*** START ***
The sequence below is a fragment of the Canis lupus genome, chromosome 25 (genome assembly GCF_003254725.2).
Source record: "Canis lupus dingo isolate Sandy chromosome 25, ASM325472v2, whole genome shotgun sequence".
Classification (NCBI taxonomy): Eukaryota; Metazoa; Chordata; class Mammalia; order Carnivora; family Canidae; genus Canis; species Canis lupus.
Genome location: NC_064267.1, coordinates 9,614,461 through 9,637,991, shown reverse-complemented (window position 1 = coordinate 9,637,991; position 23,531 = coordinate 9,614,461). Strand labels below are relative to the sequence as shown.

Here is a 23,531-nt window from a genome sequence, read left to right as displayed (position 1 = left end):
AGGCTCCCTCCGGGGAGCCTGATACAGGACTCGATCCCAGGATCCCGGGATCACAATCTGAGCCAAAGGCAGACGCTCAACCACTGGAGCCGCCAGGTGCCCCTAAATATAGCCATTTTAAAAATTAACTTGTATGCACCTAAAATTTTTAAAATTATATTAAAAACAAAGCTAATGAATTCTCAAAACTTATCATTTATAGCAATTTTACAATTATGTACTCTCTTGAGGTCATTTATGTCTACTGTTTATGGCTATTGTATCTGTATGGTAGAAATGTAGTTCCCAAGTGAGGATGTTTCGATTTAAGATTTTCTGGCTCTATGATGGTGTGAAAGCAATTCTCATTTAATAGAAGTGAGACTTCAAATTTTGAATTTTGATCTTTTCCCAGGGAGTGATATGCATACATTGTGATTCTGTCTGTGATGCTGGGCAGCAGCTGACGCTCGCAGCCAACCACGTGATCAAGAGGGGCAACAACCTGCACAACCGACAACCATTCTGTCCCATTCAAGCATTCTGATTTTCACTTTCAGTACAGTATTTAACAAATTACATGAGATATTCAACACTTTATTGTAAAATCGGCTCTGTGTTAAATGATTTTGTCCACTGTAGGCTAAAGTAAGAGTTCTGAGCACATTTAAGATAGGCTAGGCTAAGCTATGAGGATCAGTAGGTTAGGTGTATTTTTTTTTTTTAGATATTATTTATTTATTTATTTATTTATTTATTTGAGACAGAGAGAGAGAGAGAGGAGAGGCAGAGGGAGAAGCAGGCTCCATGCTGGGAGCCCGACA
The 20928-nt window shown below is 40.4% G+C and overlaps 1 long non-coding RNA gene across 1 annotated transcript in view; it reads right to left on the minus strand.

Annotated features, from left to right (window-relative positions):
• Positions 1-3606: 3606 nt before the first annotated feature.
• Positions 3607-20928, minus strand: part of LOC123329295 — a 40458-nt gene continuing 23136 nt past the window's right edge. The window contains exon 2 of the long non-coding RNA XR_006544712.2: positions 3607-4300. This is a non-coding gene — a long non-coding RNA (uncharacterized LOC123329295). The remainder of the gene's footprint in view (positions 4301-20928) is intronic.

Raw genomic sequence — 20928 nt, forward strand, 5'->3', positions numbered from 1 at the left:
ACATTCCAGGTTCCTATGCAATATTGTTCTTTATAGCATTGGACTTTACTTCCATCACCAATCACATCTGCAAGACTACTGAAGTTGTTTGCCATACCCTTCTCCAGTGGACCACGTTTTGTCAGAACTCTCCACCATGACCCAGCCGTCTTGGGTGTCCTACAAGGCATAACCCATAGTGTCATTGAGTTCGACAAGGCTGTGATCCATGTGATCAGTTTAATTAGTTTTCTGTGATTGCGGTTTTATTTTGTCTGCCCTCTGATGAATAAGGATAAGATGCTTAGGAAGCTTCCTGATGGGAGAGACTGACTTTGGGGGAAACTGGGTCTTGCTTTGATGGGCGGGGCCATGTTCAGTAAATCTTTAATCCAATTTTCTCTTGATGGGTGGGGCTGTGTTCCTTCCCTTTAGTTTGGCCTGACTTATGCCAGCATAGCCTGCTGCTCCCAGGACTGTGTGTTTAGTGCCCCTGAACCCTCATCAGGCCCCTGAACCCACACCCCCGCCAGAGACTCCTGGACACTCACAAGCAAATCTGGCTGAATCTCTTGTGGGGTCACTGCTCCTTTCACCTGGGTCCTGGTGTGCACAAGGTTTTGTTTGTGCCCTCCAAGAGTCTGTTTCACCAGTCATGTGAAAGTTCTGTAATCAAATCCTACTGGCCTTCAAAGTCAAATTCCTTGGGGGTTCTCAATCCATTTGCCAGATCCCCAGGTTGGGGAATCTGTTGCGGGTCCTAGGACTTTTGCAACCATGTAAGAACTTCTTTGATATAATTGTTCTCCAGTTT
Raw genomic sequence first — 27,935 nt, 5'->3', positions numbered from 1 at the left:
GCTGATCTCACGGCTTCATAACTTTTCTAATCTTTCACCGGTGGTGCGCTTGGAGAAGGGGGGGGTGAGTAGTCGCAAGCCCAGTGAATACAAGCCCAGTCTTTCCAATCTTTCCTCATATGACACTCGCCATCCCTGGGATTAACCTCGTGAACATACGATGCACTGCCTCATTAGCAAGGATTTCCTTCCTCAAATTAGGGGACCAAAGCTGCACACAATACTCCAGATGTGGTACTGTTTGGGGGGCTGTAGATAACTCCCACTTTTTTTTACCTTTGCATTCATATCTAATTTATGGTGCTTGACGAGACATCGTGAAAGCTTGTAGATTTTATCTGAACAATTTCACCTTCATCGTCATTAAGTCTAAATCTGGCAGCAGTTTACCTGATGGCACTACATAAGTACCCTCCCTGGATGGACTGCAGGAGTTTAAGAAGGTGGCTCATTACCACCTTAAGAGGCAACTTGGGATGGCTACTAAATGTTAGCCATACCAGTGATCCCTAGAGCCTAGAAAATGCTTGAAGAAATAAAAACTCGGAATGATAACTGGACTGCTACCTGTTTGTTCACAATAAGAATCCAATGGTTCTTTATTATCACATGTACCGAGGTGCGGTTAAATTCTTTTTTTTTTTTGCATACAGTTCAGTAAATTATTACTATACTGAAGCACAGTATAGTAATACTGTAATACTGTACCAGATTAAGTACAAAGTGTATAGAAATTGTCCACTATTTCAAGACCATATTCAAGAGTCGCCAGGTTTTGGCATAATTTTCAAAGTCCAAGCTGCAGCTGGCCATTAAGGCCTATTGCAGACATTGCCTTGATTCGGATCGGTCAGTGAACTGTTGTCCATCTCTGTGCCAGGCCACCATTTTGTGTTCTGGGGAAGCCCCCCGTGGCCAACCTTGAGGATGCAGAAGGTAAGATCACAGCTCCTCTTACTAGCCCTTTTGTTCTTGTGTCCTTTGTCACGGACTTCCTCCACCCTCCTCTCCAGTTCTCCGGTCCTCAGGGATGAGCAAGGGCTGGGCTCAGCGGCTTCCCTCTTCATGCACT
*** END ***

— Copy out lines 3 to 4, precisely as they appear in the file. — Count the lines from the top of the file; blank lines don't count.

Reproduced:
Classification (NCBI taxonomy): Eukaryota; Metazoa; Chordata; class Mammalia; order Carnivora; family Canidae; genus Canis; species Canis lupus.
Genome location: NC_064267.1, coordinates 9,614,461 through 9,637,991, shown reverse-complemented (window position 1 = coordinate 9,637,991; position 23,531 = coordinate 9,614,461). Strand labels below are relative to the sequence as shown.